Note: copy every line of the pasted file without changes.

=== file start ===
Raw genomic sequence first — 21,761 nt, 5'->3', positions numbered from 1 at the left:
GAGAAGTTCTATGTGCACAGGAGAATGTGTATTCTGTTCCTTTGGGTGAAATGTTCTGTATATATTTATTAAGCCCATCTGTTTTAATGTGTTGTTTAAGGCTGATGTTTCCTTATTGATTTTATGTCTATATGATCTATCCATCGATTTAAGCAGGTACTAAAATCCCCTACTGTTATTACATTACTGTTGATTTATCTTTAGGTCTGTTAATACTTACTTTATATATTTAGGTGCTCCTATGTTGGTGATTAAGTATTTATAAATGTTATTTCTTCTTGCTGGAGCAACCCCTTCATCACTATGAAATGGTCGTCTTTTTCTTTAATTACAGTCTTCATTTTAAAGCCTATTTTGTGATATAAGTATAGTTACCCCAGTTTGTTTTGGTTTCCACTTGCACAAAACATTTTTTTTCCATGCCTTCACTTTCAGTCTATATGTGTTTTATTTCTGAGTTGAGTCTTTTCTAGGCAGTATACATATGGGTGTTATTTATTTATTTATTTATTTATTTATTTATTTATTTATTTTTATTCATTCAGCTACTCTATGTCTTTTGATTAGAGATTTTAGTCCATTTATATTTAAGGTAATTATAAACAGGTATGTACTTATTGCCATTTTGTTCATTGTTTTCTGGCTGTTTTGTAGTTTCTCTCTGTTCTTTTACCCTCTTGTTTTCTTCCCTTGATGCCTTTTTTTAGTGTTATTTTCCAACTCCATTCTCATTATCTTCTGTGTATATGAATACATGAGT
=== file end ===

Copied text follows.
Raw genomic sequence first — 21,761 nt, 5'->3', positions numbered from 1 at the left:
GAGAAGTTCTATGTGCACAGGAGAATGTGTATTCTGTTCCTTTGGGTGAAATGTTCTGTATATATTTATTAAGCCCATCTGTTTTAATGTGTTGTTTAAGGCTGATGTTTCCTTATTGATTTTATGTCTATATGATCTATCCATCGATTTAAGCAGGTACTAAAATCCCCTACTGTTATTACATTACTGTTGATTTATCTTTAGGTCTGTTAATACTTACTTTATATATTTAGGTGCTCCTATGTTGGTGATTAAGTATTTATAAATGTTATTTCTTCTTGCTGGAGCAACCCCTTCATCACTATGAAATGGTCGTCTTTTTCTTTAATTACAGTCTTCATTTTAAAGCCTATTTTGTGATATAAGTATAGTTACCCCAGTTTGTTTTGGTTTCCACTTGCACAAAACATTTTTTTTCCATGCCTTCACTTTCAGTCTATATGTGTTTTATTTCTGAGTTGAGTCTTTTCTAGGCAGTATACATATGGGTGTTATTTATTTATTTATTTATTTATTTATTTATTTATTTATTTTTATTCATTCAGCTACTCTATGTCTTTTGATTAGAGATTTTAGTCCATTTATATTTAAGGTAATTATAAACAGGTATGTACTTATTGCCATTTTGTTCATTGTTTTCTGGCTGTTTTGTAGTTTCTCTCTGTTCTTTTACCCTCTTGTTTTCTTCCCTTGATGCCTTTTTTTAGTGTTATTTTCCAACTCCATTCTCATTATCTTCTGTGTATATGAATACATGAGT